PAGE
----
I admit it. I’m a loyal Amazon customer, but then again who isn’t? It only
takes a little: a credit card, a cell phone, or a computer – and then a
simple click. And we have the world at our finger tips, without having to
waste hours in stores or long lines, risking perhaps not even finding what
we are looking for.

Amazon and the other web giants are changing the world

The e-commerce giants like Amazon, Alibaba, Ebay and last but not least
Facebook – which just recently launched its marketplace – are
revolutionizing the world and our buying habits.

Their web pages present to us all in a simple, comfortable, and convenient
way, making us more and more used to the idea of its uniqueness and
irreplaceability. But is all that glitters really gold? Behind such ease
and simplicity of our lives, is there maybe a price that we will have to
pay in the future? The question we should start making is how these
marketplaces are really transforming the world and ourselves. Is it right
to ask if there is a dark side to Amazon, Ebay, Alibaba and all the others
e-commerce giants?

Just a few months ago, Jack Ma, founder and president of Alibaba,
officially declared in a public speech to an audience of entrepreneurs that
the internet and artificial intelligence will provoke social upheavals with
painful consequences for the world over the next 30 years. The spread of
new technologies will have a disruptive effect on the economy and society,
threatening all the old industrial sectors and traditional jobs. Let’s
think only of the robots that will replace almost all manufacturing work,
effectively canceling millions of jobs all over the world in one fell
swoop, with tragic consequences for their families.

Privacy: a right to defend and protect

But if perhaps this aspect was already known and widely expected for years,
another that we often underestimate is that related to our privacy. Amazon,
Ebay, but also Google, Facebook and all the other giants of the new
economy, base their business on our personal data. Are we really sure that
it is good to let Facebook know our tastes, or is it really advisable to
let Google suggest which pizzeria to go to or which road to take?

It was the White House itself that launched a strong warning on this issue

Big Data

a few years ago, asking for greater protection and transparency in the
management of personal information of users by these companies.

The Obama Presidency’s report

pointed to the ocean of data collected by public and private companies that
can be used improperly or used for unlawful purposes. We had already dealt
with the question in the past to understand if such

a thing exists as a citizen’s right to control their own data
circulating on the network, finding considerable diversity between
Europe and the United States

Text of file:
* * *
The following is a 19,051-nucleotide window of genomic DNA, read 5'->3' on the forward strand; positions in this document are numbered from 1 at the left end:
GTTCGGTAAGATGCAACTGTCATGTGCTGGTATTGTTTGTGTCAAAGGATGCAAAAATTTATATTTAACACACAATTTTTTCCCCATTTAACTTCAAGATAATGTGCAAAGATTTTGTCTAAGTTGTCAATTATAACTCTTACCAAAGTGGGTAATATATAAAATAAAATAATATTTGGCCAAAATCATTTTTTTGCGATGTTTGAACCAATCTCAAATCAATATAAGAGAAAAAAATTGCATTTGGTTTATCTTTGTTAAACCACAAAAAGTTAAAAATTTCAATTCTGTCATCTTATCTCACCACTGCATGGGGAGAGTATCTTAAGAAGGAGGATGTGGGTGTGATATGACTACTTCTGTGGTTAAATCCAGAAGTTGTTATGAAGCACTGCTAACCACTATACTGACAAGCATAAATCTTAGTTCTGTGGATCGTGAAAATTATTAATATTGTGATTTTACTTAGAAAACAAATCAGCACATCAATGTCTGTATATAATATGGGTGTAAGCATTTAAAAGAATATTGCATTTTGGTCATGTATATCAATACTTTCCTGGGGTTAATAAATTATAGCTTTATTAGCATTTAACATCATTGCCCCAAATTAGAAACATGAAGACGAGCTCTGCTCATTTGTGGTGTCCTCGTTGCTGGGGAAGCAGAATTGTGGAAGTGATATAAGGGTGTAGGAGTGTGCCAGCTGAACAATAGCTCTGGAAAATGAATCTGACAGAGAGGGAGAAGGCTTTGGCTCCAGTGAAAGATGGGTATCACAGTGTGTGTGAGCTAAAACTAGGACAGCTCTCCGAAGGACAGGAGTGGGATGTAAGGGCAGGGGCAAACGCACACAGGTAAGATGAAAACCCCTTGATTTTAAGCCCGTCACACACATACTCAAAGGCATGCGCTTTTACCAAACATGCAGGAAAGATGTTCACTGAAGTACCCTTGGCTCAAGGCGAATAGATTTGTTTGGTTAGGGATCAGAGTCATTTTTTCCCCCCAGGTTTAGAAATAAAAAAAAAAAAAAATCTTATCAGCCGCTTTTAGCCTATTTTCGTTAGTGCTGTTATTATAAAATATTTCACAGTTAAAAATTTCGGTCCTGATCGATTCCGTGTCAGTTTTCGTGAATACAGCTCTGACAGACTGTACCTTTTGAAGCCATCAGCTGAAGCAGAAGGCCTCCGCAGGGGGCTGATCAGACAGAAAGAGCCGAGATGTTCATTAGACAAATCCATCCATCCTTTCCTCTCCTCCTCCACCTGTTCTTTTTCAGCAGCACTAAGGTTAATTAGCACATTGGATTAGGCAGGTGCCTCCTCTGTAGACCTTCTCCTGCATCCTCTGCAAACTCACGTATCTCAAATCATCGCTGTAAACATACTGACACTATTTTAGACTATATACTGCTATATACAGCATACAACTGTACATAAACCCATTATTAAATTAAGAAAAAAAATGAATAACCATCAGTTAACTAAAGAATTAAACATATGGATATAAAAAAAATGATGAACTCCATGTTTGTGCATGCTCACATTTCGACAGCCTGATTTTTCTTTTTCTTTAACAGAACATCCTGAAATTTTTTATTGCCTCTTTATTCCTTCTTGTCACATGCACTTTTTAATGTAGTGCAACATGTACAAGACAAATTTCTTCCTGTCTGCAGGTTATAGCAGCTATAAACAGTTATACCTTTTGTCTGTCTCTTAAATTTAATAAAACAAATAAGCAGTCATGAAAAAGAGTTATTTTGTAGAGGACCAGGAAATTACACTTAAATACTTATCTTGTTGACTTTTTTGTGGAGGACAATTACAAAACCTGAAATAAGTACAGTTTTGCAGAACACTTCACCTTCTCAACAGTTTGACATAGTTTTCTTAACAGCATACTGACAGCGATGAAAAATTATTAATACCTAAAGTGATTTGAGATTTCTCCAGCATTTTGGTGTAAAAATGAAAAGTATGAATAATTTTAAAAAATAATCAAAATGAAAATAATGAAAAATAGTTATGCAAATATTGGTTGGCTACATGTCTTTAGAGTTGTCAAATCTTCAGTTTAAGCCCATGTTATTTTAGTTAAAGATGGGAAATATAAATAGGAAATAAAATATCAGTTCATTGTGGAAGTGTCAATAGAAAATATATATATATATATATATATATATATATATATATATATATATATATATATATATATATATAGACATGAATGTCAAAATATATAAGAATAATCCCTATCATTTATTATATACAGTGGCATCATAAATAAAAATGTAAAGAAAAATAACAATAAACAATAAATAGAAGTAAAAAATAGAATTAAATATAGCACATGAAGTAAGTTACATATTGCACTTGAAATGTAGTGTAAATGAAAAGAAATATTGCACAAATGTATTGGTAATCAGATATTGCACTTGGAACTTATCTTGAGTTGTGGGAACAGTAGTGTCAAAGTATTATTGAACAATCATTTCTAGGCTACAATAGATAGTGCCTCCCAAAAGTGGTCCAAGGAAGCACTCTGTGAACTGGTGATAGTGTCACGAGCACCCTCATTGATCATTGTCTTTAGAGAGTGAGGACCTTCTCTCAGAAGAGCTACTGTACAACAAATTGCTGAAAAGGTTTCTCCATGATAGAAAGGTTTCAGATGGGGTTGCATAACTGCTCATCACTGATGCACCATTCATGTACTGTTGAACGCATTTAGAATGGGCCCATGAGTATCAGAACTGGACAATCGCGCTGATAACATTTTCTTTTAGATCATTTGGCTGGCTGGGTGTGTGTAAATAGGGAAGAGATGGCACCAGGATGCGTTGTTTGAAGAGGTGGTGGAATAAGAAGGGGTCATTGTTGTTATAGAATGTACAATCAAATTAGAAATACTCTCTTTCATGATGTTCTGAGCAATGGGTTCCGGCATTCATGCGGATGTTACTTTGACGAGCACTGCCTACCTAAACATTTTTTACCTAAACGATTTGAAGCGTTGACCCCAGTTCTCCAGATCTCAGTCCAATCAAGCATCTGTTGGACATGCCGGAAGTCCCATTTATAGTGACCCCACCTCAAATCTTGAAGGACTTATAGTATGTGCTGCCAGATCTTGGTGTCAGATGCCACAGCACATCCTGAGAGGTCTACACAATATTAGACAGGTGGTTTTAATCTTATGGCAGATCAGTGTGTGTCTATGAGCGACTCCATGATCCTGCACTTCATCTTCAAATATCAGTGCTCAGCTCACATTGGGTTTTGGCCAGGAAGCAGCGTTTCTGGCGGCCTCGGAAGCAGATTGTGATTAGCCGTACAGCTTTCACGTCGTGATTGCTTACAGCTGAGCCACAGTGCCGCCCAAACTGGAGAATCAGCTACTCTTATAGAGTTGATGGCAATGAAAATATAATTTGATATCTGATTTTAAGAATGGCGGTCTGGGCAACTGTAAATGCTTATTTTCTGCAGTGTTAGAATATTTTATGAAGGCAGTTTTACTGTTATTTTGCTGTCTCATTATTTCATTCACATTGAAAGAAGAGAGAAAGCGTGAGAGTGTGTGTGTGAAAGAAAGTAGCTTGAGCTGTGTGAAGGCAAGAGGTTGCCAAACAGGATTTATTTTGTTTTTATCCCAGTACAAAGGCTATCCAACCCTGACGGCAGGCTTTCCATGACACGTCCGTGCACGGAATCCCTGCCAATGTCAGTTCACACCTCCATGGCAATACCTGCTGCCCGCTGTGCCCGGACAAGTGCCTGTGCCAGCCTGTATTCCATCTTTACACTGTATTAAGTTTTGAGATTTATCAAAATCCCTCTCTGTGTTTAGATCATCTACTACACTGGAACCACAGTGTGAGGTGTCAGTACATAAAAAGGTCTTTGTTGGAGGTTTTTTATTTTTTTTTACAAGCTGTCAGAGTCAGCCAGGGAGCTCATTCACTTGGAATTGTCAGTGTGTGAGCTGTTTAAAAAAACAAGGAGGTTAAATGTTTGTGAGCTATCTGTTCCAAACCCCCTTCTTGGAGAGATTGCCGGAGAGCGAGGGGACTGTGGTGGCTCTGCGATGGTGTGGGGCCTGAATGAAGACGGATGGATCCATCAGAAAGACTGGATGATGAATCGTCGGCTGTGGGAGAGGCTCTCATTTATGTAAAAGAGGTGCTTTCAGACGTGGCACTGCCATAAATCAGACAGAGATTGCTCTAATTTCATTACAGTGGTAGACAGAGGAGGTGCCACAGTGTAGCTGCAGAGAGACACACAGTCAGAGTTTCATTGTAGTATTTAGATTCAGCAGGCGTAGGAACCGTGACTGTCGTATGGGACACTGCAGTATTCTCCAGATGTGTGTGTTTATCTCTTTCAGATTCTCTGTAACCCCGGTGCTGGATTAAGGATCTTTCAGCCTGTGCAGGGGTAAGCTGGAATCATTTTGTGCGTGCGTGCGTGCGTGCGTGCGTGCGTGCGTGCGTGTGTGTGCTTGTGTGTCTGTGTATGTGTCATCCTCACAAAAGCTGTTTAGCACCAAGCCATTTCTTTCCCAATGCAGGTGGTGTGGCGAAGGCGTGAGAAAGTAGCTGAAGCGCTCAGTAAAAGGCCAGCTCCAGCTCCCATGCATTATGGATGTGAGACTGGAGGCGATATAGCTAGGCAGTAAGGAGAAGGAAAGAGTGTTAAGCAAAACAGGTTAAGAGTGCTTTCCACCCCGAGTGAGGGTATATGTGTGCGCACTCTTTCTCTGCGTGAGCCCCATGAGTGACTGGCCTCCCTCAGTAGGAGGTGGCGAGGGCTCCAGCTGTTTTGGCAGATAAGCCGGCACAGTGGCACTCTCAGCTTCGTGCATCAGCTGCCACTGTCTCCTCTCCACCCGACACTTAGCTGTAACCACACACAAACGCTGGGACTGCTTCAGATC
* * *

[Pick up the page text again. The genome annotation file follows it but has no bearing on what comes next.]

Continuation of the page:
In short, the issue of how our data is used by web giants is still wide
open, and it will be fundamental to track the future road of human rights.

Marketplace: a danger for small shop owners

Returning to our marketplaces, we often forget that, preferring the online
purchase to the traditional “offline” we do nothing more than render more
powerful the groups that already have incalculable power and wealth (such
as Amazon or Ebay) and render small retailers even poorer, the shopkeepers
of small distribution, from the trusted booksellers to the grocery store
near home. Perhaps we should learn to balance our buying habits,
remembering that there are other fundamental factors to consider beyond the
wallet, the convenience and the speed.

For our next purchase, we think of the fact that Amazon,
in the last years, has accomplished several additions to expand its sphere
of influence, acquiring a dominant position on the market: one of all was
the acquisition of the sixth supermarket chain of the United States, Whole Foods Market.

Furthermore, Amazon is

using its third-party marketplace as a laboratory to spot new products
to sell and exert more control over pricing,

as writes Atlantic’s journalist Robinson Mayer points out: “In the past, the criticisms of Amazon were
focused on the Marketplace feature, which allows small shops to sell their
products on Amazon. Some merchants have accused Amazon of actually

using Marketplace as a laboratory


after having collected data on the products that sell better, it introduces
the market of competing products that cost less, and puts them up for sale
on its site.”

In short, our purchases are equivalent to choices, very
important choices. Let’s try to think about what is more ethical and fair,
not just what is more convenient.


Dependence on Videogames is declared a sickness by the W.H.O.


Orienting to good cinema

Check Also